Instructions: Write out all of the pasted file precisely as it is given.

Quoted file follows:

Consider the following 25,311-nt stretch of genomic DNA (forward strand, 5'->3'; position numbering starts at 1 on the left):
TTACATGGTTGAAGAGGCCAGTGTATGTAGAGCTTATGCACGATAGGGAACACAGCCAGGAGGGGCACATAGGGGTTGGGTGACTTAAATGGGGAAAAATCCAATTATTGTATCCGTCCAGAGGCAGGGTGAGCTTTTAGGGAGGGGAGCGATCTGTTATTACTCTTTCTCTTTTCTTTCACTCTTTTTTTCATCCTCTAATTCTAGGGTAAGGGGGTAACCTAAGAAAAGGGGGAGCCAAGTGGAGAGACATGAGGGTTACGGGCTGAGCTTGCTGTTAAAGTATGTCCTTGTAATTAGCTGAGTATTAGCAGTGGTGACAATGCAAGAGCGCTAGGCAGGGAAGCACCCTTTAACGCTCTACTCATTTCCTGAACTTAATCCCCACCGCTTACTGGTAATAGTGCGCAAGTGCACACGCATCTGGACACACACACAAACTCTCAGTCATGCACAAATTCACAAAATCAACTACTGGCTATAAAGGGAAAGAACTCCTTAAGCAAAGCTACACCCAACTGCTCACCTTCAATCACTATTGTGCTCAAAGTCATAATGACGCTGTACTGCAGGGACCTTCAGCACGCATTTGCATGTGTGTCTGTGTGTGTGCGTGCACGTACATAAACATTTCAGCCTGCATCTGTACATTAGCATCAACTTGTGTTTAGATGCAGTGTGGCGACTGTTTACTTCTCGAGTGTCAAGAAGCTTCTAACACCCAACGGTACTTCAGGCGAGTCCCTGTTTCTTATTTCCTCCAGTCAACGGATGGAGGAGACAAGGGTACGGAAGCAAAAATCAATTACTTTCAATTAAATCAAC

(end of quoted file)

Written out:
Consider the following 25,311-nt stretch of genomic DNA (forward strand, 5'->3'; position numbering starts at 1 on the left):
TTACATGGTTGAAGAGGCCAGTGTATGTAGAGCTTATGCACGATAGGGAACACAGCCAGGAGGGGCACATAGGGGTTGGGTGACTTAAATGGGGAAAAATCCAATTATTGTATCCGTCCAGAGGCAGGGTGAGCTTTTAGGGAGGGGAGCGATCTGTTATTACTCTTTCTCTTTTCTTTCACTCTTTTTTTCATCCTCTAATTCTAGGGTAAGGGGGTAACCTAAGAAAAGGGGGAGCCAAGTGGAGAGACATGAGGGTTACGGGCTGAGCTTGCTGTTAAAGTATGTCCTTGTAATTAGCTGAGTATTAGCAGTGGTGACAATGCAAGAGCGCTAGGCAGGGAAGCACCCTTTAACGCTCTACTCATTTCCTGAACTTAATCCCCACCGCTTACTGGTAATAGTGCGCAAGTGCACACGCATCTGGACACACACACAAACTCTCAGTCATGCACAAATTCACAAAATCAACTACTGGCTATAAAGGGAAAGAACTCCTTAAGCAAAGCTACACCCAACTGCTCACCTTCAATCACTATTGTGCTCAAAGTCATAATGACGCTGTACTGCAGGGACCTTCAGCACGCATTTGCATGTGTGTCTGTGTGTGTGCGTGCACGTACATAAACATTTCAGCCTGCATCTGTACATTAGCATCAACTTGTGTTTAGATGCAGTGTGGCGACTGTTTACTTCTCGAGTGTCAAGAAGCTTCTAACACCCAACGGTACTTCAGGCGAGTCCCTGTTTCTTATTTCCTCCAGTCAACGGATGGAGGAGACAAGGGTACGGAAGCAAAAATCAATTACTTTCAATTAAATCAAC